Elliot Weave








Old Company History


Scottish Textiles

Forest Mill

For centuries the Scottish Borders have produced Tweeds - in fact the name 'Tweed' immediately conjures up a picture of the Border hills and valleys. The company is based at Forest Mill, Selkirk in the heart of the Borderland. The original building dates from 1838, and was one of the first mills in the town, built by George Roberts & Co.

The Roberts family started manufacturing in the Kilmarnock area of Scotland during the 1700’s, producing Paisley style shawls. With the advent of the Woollen trade in the Borders area during this time, they moved to Galashiels and set up to produce gents’ fabrics. As the number of mills grew, waterpower from the Gala Water was insufficient for dyeing, scouring, driving looms, card sets, spinning etc.

They decided to move to Selkirk where there was greater supply from the River Ettrick, and started weaving at Forest Mill on the site of an old “waulk” or cloth washing mill. At that time weaving in Selkirk was a cottage industry, so part of Andrew Elliot Ltd is sited on the pre-1838 date.

Roberts continued until the early 1970’s when the industry started to go into decline, and eventually ceased weaving to concentrate on spinning, at which point Andrew Elliot bought part of the old original building and commenced weaving again.

Of specific historical interest, it is now classed as one of Scotland's "listed buildings".

Scottish Textiles

Andrew Elliot and the Company

Andrew Elliot left school at 15 years of age in 1941, and started training as a textile designer of ladies and gents woollen fabrics for home and export, with day release studies at the Scottish College of Textiles in Galashiels. He joined the Royal Navy and served from 1943 – 1947 on a small vessel, HMS Widemouth Bay, a type of small destroyer, in the Pacific.

Returning in 1947, he commenced a 3 year degree course at Galashiels. As well as obtaining the degree, he won the prize as best senior or final student and acquired 3 City & Guild 1st Medals in Design, Textile Mechanics & Machinery and Textile Raw Materials. Also during this time he taught 2 nights per week in these subjects to junior apprentices.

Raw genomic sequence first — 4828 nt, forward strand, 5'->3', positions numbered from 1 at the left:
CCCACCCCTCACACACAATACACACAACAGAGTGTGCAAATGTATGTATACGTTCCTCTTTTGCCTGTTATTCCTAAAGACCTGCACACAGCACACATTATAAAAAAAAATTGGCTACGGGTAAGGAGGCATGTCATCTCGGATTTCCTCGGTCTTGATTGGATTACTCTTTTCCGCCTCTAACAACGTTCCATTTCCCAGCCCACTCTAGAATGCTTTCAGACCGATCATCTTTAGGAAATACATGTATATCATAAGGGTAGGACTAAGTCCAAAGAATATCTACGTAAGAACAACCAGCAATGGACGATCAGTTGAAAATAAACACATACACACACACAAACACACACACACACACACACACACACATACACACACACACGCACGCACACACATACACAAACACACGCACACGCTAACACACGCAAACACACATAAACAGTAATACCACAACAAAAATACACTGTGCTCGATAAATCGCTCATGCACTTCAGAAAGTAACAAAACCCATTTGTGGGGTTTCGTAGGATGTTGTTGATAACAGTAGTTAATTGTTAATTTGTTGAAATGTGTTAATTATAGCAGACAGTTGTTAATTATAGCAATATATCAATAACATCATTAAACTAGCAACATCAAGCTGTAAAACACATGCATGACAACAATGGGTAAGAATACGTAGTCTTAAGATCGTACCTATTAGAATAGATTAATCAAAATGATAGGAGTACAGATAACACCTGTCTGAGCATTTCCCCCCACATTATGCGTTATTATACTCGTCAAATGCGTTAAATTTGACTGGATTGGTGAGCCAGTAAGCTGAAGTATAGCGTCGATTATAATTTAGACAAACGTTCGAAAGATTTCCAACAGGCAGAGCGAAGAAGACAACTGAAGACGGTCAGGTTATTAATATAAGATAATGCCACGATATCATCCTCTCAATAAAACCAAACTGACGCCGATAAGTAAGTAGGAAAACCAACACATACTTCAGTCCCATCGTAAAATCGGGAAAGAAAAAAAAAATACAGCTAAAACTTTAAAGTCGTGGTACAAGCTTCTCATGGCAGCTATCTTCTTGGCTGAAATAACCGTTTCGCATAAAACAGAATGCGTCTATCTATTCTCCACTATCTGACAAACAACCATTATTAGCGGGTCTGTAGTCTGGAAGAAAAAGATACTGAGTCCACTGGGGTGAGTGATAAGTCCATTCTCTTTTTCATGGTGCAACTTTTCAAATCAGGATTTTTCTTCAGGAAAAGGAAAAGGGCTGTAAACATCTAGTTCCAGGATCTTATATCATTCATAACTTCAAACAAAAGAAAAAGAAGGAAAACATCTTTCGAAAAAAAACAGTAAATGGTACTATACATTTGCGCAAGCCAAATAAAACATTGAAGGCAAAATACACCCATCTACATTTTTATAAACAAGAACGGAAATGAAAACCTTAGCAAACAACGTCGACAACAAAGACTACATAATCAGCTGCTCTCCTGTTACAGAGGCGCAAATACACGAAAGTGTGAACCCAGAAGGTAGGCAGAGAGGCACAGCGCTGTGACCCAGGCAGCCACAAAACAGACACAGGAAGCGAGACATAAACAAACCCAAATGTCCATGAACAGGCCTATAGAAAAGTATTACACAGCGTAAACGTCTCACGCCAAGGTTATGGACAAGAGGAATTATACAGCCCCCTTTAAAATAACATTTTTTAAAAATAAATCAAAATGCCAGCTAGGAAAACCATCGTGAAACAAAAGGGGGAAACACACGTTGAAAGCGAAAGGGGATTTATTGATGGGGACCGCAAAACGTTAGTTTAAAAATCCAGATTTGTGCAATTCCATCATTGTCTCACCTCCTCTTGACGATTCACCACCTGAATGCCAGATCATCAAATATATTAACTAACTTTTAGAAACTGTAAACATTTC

Following this, Andrew worked practically in design with mills in Scotland, England and Ireland, and subsequently in 1960, set up privately as a textile consultant with Scottish Harris Tweed Trade, Otterburn Mill in England (mainly export to USA, Canada and Japan), McNutt Hand Weavers of Co. Donegal, and St. Patrick & Carbury Woollen Mills in Co. Cork. He also worked with a group of Yorkshire fancy yarn spinners on Donegal yarns, loop yarns, boucle, etc. advising on colour and texture.

In 1972, after 12 years of global travelling, Andrew decided to start his own manufacturing company. By purchasing warping, drawing, twisting and weaving equipment from a closing mill, and having initially rented, he bought the premises at Forest Mill to commence manufacturing. Initially this was for tie fabric or neckwear, but as the market was not sufficiently large to provide work for 8 looms, this soon progressed into ladies Shetlands, lambswools, cashmeres, etc., quickly followed by specialist fabrics such as District Checks, unusual travel rugs, scarves and specially designed tartans.

Scottish Textiles

When Otterburn Mill ceased manufacturing in 1977, Andrew Elliot Ltd took over the full production of their Baby Rugs and Tweeds. Since then the company has specialised in interior design fabrics, and other unusual textures that larger mills cannot simulate.

Scottish Textiles

The weaving looms are shuttle operated and can handle up to 6 or 7 weft colourways, i.e. the crossing colours. Widths of finished fabrics if necessary can be up to 70”, and threads per inch can be handled as low as 4 up to 80 per inch. The looms were made in the village of Dobcross in Yorkshire, the oldest of which dates from 1926, and most recent from 1960.

Scottish Textiles

The oldest machine on site dates from around 1900, called a twister or throstle (as it sings like a thrush), and can 2, 3 or 4 ply threads together to give unusual colour blends. This was made by Boyd’s of Glasgow and although old, can cope with the finest of cashmeres.

Andrew Elliot continued to be involved in the business until early 2009, when sadly, in March he succumbed to ill health.